Calgarians will now have the chance to send a message of condolence to the family of former Premier Jim Prentice, who was killed along with three other men in a plane crash last week.

An official book of condolences has been set up at Calgary’s McDougall Centre on Monday morning, open for members of the public to sign and leave a message.

Hundreds of people have already shared messages of grief online through social media or on the condolence page on the Government of Alberta website.

Jeremy Woolward, a card-carrying member of the PC Party, said that Prentice's loss affects everyone in the party.

"I may not have known Premier Prentice as well as a lot of other people, nevertheless I felt it was my responsiblity my civic duty to come down and say goodbye not just to him, but to his colleagues who were with him."

He says he likely won't be able to make it back for the funeral service, so he took the time to bid Prentice goodbye on Monday.

Woolward told CTV that he did have a chance to briefly meet Prentice. "It was a Rick Hansen's campaign office in Calgary-Cross. I wanted to know who I was voting for, I wanted to know who I could stand behind and both JIm and Rick were the consummate professionals."

He says that Prentice's personable side stood out the most for him. "You really don't see in camera or in Question Period or through the news. You saw a side of him that really cared and they were someone who really cared. I knew why he mattered."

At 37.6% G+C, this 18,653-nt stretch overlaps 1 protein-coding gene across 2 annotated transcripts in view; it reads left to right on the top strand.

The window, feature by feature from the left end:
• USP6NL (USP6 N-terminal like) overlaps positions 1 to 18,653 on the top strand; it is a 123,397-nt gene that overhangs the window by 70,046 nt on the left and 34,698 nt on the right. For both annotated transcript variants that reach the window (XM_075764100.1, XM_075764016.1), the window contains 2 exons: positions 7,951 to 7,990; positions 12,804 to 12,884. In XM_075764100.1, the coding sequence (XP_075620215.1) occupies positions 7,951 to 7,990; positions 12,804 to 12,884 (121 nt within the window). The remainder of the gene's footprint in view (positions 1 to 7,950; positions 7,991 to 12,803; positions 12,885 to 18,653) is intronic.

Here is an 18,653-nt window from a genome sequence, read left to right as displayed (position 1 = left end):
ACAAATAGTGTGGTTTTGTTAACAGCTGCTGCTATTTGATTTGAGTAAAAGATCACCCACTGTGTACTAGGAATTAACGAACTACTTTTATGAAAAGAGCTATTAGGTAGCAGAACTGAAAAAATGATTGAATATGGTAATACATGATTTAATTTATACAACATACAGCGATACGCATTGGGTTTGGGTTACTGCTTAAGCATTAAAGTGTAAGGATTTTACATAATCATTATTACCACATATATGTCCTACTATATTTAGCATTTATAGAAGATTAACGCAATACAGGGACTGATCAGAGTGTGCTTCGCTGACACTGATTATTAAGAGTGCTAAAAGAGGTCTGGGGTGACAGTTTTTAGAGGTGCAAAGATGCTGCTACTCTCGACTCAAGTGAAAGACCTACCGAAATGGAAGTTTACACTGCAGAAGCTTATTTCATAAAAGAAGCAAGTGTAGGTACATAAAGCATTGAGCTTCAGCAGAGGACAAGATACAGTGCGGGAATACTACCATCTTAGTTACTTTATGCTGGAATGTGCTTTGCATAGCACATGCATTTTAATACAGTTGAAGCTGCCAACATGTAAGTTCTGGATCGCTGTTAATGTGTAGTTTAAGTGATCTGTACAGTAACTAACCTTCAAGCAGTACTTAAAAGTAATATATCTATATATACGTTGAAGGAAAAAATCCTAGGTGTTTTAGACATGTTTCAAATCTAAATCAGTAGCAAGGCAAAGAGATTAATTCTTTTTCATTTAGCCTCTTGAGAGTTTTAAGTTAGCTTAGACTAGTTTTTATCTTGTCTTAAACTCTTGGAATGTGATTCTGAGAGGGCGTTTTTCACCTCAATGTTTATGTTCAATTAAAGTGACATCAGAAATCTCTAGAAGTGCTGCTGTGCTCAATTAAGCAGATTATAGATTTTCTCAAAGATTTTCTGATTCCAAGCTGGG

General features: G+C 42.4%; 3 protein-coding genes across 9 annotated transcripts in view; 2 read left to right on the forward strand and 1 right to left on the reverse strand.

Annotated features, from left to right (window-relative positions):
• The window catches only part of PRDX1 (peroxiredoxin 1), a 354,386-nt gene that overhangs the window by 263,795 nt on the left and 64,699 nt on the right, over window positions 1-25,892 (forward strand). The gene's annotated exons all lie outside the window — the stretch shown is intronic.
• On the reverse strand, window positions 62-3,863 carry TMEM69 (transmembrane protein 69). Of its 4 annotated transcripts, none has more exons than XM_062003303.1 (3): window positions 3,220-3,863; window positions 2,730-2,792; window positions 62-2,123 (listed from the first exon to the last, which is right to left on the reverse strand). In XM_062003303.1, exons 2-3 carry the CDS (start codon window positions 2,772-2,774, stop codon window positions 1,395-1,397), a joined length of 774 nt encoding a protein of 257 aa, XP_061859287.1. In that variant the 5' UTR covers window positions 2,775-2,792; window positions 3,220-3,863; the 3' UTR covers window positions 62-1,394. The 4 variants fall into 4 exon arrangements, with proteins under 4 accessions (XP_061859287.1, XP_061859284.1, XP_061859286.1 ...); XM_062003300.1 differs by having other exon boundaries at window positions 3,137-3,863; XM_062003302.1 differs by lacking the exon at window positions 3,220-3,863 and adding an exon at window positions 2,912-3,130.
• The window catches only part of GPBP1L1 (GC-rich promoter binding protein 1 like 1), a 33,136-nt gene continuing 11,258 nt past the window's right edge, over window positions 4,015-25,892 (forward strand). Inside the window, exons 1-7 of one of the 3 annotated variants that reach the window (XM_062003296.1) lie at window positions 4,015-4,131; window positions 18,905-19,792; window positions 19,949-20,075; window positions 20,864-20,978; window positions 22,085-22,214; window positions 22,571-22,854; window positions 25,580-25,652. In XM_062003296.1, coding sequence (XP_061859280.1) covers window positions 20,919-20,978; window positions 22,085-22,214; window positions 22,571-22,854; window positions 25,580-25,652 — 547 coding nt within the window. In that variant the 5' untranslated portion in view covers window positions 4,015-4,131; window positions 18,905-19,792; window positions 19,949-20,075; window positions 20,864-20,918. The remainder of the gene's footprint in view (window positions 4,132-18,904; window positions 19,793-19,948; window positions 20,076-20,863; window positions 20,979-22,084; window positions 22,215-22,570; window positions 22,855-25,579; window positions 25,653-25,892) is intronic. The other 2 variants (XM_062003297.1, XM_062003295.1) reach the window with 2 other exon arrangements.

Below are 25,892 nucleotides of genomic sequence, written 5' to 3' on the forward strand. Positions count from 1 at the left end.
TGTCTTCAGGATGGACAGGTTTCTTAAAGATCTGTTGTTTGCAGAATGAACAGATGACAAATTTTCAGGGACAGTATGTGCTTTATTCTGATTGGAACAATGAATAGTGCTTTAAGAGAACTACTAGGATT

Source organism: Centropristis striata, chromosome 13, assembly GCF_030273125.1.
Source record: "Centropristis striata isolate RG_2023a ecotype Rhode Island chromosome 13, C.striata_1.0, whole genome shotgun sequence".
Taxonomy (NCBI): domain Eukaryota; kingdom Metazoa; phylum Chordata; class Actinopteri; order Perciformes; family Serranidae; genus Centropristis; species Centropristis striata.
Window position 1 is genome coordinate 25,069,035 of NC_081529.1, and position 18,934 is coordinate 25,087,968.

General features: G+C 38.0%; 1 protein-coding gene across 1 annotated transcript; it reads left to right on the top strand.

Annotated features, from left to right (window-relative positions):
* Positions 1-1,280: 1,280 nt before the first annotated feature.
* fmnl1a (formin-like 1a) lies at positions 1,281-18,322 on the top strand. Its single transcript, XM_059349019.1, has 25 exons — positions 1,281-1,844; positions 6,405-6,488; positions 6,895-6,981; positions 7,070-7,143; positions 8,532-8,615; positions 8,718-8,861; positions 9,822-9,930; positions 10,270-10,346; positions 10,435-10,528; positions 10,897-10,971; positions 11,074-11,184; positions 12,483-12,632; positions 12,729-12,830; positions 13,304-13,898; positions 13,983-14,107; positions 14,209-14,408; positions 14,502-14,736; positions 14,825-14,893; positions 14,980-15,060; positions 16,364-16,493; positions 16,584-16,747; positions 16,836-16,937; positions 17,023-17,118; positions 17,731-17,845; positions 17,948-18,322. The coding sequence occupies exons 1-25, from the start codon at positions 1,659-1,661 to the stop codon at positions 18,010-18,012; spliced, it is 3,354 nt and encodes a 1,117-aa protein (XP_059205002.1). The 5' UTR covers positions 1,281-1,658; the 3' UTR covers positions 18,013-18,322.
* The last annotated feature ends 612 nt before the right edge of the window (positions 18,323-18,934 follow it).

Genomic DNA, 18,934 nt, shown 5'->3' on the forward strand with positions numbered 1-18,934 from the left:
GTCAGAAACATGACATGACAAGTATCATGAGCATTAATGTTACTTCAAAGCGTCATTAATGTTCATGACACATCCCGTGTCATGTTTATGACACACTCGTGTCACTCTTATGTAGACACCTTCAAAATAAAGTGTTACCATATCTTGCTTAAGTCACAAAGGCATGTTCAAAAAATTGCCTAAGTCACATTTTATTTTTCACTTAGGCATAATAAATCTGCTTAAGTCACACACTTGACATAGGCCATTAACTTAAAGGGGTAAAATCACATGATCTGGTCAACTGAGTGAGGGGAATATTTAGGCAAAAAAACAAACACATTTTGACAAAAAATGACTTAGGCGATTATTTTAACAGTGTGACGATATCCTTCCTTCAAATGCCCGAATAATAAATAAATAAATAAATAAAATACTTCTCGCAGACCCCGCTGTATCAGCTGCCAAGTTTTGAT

Jim Prentice was on board a flight with three other men, Ken Gellaty, the father-in-law of one of Prentice’s daughters, Sheldon Reid and pilot Jim Kruk, when it went down last Thursday night shortly after takeoff.

The wreckage of the plane was found in the woods north of Kelowna.

Transportation Safety Board investigators say that the twin-engine Cessna was not required to have a cockpit voice recorder or a flight data recorder on board.

They also say that there was no emergency distress call issued before the plane went down.

It’s making the investigation all the more difficult for the TSB.

“We have to look at the weather, we look at the tapes, the air traffic control tapes, we look at the human factor, we look at everything," said Beverley Harvey, the TSB investigator in charge. “Unlike a car accident, there are many contributing factors, not just one or two.”

As a result, the investigation into the crash could take up to a year to complete.

Funeral arrangements have not been announced so far.